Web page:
In case an end user has for example one production server with 4 CPUs – 10 Cores per CPU – Intel Xeon, one acceptance server with 2 CPUs – Quad Core – Power 7, one test server with 4 CPUs – Single Core – Intel and 2 development servers with each 2 CPUs – Octo Core – Intel Xeon on which a total amount of 125 users are making use of the Oracle Database Enterprise Edition, the end user is required to license a minimum number Named User Plus licenses as per this calculation:
Production: 4 CPUs x 10 Cores x 0.5 (Processor Core Factor for Intel Xeon) = 20
Acceptance: 2 CPUs x 4 Cores x 1.0 (Processor Core Factor for Power 7) = 8
Test : 4 CPUs x 1 Cores x 1.0 (Processor Core Factor for Single Core) = 4
Development: 2 x 2 CPUs x 8 Cores x 0.5 (Processor Core Factor for Intel Xeon) = 16
So the total number of Processors (as per Oracle’s Processor definition) is (20 + 8 + 4 + 16) = 48, instead of (4 + 2 + 4 + 2×2 =) 14, as many end user organizations believe. The minimum number of required Named User Plus licenses for the Oracle Database Enterprise Edition is therefore 48 x 25 = 1200 Named User Plus licenses Oracle Database Enterprise Edition.
Incorrect Processor counts
As per the terms and conditions of the Processor license metric definition as listed in the license agreement:
Processor: shall be defined as all processors where the Oracle programs are installed and/or running. Programs licensed on a processor basis may be accessed by your internal users (including agents and contractors) and by your third party users. The number of required licenses shall be determined by multiplying the total number of cores of the processor by a core processor licensing factor specified on the Oracle Processor Core Factor Table which can be accessed at http://oracle.com/contracts. All cores on all multicore chips for each licensed program are to be aggregated before multiplying by the appropriate core processor licensing factor and all fractions of a number are to be rounded up to the next whole number. When licensing Oracle programs with Standard Edition One or Standard Edition in the product name (with the exception of WebCenter Enterprise Capture Standard Edition, Java SE Support, Java SE Advanced, and Java SE Suite), a processor is counted equivalent to an occupied socket; however, in the case of multi-chip modules, each chip in the multi-chip module is counted as one occupied socket.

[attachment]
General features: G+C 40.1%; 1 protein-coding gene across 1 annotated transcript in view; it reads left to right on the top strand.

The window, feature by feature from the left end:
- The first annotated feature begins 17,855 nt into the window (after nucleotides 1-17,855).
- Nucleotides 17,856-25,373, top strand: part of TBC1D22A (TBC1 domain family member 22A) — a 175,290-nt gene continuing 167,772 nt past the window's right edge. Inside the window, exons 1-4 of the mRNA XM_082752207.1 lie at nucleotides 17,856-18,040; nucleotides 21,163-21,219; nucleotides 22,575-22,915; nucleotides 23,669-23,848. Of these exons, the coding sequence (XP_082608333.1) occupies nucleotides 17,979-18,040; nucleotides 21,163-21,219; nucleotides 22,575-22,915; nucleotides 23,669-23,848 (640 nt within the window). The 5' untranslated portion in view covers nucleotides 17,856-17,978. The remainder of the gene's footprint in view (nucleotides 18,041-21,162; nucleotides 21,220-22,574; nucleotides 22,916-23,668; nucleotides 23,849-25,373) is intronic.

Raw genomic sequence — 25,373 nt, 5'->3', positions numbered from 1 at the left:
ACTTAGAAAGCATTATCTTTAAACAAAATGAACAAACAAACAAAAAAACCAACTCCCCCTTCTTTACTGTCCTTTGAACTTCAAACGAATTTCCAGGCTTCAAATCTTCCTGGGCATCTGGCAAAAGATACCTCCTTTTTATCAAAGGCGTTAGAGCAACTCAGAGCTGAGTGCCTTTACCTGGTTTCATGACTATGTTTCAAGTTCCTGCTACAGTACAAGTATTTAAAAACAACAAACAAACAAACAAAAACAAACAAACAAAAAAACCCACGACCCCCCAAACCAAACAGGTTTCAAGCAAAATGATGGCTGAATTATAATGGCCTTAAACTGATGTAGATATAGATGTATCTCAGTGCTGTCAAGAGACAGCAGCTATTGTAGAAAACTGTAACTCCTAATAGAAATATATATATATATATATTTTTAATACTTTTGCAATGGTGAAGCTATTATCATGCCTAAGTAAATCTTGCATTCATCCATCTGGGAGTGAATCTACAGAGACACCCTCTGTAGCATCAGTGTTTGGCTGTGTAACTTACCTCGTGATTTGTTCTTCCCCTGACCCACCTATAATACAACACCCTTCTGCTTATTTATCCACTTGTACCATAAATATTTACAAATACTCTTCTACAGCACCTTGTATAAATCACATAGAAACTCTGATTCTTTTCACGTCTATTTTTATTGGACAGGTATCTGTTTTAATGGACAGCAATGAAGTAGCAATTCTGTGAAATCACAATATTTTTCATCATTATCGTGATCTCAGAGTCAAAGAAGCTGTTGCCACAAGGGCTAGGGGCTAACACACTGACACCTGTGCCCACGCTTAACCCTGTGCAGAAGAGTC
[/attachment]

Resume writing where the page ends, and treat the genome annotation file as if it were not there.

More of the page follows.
A processor is explicitly defined as stated above, with many factors that impact the way you have to count the number of processors on which the software is deployed, including:
Number of CPUs
Number of Cores per CPU
Type of CPU
Purchase date of the hardware
Configuration of the hardware itself (e.g. virtualization, logical partitioning)
Not applying the right methodology, licensing rules and calculations on the number of Processors can lead to an incorrect calculation of the license requirements and can therefore result in large compliance issues and financial risk.
Example: In the case of 50 servers with one single-core Intel processor each running Oracle’s Database Enterprise Edition, for which you apply an Oracle Processor Core Factor of 0.5 for the Intel processors, you would calculate: 50 servers x 1 processor x 1 core x 0.5 = 25 Processors. However, because the servers use single-core processors, you would need to apply an Oracle Processor Core factor of 1.0 (instead of 0.5 which is only applicable for multi-core processors). Therefore, you would need to license: 50 servers x 1 core x 1.0 = 50 Processors. Wrongly applying this single Core Factor would result in noncompliance of 25 Oracle Database Enterprise Edition processor licenses, leading to a list license fee exposure of 1,000,000 USD.
Richard is one of the managing partners at B-lay. He started to work in the license management industry in 2004 and worked for almost 10 years at Oracle as regional director of compliance. He uses his knowledge of enterprise software vendors (such as Oracle, SAP, IBM and Microsoft) to educate, equip and enable software end users in their challenges regarding proper software license management. Richard holds a master’s degree in IT, from University of Amsterdam in the Netherlands.